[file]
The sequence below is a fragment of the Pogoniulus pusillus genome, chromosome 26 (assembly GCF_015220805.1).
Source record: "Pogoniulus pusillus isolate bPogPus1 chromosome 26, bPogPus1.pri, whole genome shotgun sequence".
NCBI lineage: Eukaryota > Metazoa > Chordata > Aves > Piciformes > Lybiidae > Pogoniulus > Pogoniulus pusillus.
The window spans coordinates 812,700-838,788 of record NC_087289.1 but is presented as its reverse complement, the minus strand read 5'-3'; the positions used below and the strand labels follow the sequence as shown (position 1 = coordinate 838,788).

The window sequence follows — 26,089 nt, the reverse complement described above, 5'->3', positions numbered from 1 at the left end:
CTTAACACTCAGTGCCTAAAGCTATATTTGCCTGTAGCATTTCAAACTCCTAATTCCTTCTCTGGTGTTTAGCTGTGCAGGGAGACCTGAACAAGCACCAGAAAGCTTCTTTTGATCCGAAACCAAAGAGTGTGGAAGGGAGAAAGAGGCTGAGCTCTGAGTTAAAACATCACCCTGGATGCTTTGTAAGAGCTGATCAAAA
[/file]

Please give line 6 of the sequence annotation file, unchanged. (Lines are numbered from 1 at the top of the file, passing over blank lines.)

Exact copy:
CTTAACACTCAGTGCCTAAAGCTATATTTGCCTGTAGCATTTCAAACTCCTAATTCCTTCTCTGGTGTTTAGCTGTGCAGGGAGACCTGAACAAGCACCAGAAAGCTTCTTTTGATCCGAAACCAAAGAGTGTGGAAGGGAGAAAGAGGCTGAGCTCTGAGTTAAAACATCACCCTGGATGCTTTGTAAGAGCTGATCAAAA